Last year, however, Brangwynne published a couple of papers highlighting that IDPs are important, but that “the field has gone too far in emphasizing them.” Most proteins involved in condensates, he says, have a common architecture with some structured domains and some disordered regions. To seed condensates, the molecules must have many weak multivalent interactions with others, and there’s another way to achieve that: oligomerization.
Oligomerization occurs when proteins bind to each other and form larger complexes with repeating units, called oligomers. As the concentration of proteins increases, so does the phase separation and the oligomer formation. In a talk at the American Society for Cell Biology meeting in December, Brangwynne showed that as the concentration of oligomers increases, the strength of their interactions eventually overcomes the nucleation barrier, the energy required to create a surface separating the condensate from the rest of the cytoplasm. At that point, the proteins are containing themselves within a droplet.
In the past five years, researchers have taken big strides in understanding how this collective behavior of proteins arises from tiny physical and chemical forces. But they are still learning how (and whether) cells actually use this phenomenon to grow and divide.
Condensates and Gene Expression
Condensates seem to be involved in many aspects of cellular biology, but one area that has received particular attention is gene expression and the production of proteins.
Ribosomes are cells’ protein-making factories, and the number of them in a cell often limits its rate of growth. Work by Brangwynne and others suggests that fast-growing cells might get some help from the biggest condensate in the nucleus: the nucleolus. The nucleolus facilitates the rapid transcription of ribosomal RNAs by gathering up all of the required transcription machinery, including the specific enzyme (RNA polymerase I) that makes them.
A few years ago, Brangwynne and his then-postdoc Stephanie Weber, who is now an assistant professor at McGill University in Montreal, investigated how the size of the nucleolus (and therefore the speed of ribosomal RNA synthesis) was controlled in early C. elegans embryos. Because the mother worm contributes the same number of proteins to every embryo, small embryos have high concentrations of proteins and large embryos have low concentrations. And as the researchers reported in a 2015 Current Biology paper, the size of the nucleoli is concentration-dependent: Small cells have large nucleoli and large cells have small ones.
Brangwynne and Weber found that by artificially changing cell size, they could raise and lower the protein concentration and the size of the resulting nucleoli. In fact, if they lowered the concentration below a critical threshold, there was no phase separation and no nucleolus. The researchers derived a mathematical model based on the physics of condensate formation that could exactly predict the size of nucleoli in cells.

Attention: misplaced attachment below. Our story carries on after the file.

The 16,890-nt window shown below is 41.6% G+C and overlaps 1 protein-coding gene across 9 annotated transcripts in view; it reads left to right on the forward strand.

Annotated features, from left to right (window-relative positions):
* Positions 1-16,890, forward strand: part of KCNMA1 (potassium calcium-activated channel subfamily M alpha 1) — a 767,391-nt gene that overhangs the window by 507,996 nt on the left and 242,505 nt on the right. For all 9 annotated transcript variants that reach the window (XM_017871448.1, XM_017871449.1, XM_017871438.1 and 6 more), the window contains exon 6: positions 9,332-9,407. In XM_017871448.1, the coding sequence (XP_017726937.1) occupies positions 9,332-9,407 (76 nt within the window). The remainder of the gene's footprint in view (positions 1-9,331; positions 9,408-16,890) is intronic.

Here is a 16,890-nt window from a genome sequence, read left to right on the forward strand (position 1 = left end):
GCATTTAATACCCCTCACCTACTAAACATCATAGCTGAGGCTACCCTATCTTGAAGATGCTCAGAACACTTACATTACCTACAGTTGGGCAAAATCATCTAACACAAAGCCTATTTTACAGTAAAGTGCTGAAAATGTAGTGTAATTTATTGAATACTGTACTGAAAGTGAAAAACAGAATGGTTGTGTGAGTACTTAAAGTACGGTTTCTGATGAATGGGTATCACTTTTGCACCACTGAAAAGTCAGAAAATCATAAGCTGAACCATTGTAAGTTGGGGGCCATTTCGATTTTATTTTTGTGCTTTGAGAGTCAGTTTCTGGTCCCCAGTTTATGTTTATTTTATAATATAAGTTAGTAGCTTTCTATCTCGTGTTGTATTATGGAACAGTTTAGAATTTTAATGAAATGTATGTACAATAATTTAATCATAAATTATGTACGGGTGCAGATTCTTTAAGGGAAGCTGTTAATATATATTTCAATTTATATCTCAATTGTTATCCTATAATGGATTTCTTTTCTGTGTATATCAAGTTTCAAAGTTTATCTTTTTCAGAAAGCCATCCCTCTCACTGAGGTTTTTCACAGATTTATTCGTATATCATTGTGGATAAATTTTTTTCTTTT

Now Weber is looking for condensates in bacteria, which have smaller cells and no membrane-bound compartments. “Maybe this is an even more important mechanism for compartmentalization, because they [bacteria] don’t have an alternative,” she suggested.
Last summer, Weber published a study showing that in cells of slow-growing E. coli bacteria, the RNA polymerase enzyme is uniformly distributed, but in fast-growing cells it clusters in droplets. The fast-growing cells may need to concentrate the polymerase around ribosomal genes to synthesize ribosomal RNA efficiently.
“It looks like it [phase separation] is in all domains of life, and a universal mechanism that has then been able to specialize into a whole bunch of different functions,” Weber said.
Although Weber and Brangwynne showed that active transcription occurs in one large condensate, the nucleolus, other condensates in the nucleus do the opposite. Large portions of the DNA in the nucleus are classified as heterochromatin because they are more compact and generally not expressed as proteins. In 2017, Karpen, Amy Strom (who is now a postdoc in Brangwynne’s lab) and their colleagues showed that a certain protein will undergo phase separation and form droplets on the heterochromatin in Drosophila embryos. These droplets can fuse with each other, possibly providing a mechanism for compacting heterochromatin inside the nucleus.
The results also suggested an exciting possible explanation for a long-standing mystery. Years ago, geneticists discovered that if they took an actively expressed gene and placed it right next to the heterochromatin, the gene would be silenced, as if the heterochromatin state was spreading. “This phenomenon of spreading was something that arose early on, and no one really understood it,” Karpen said.
Later, researchers discovered enzymes involved in epigenetic regulation called methyltransferases, and they hypothesized that the methyltransferases would simply proceed from one histone to the next down the DNA strand from the heterochromatin into the adjacent euchromatin, a kind of “enzymatic, processive mechanism,” Karpen said. This has been the dominant model to explain the spreading phenomenon for the last 20 years. But Karpen thinks that the condensates that sit on the heterochromatin, like wet beads on a string, could be products of a different mechanism that accounts for the spreading of the silent heterochromatin state. “These are fundamentally different ways to think about how the biology works,” he said. He’s now working to test the hypothesis.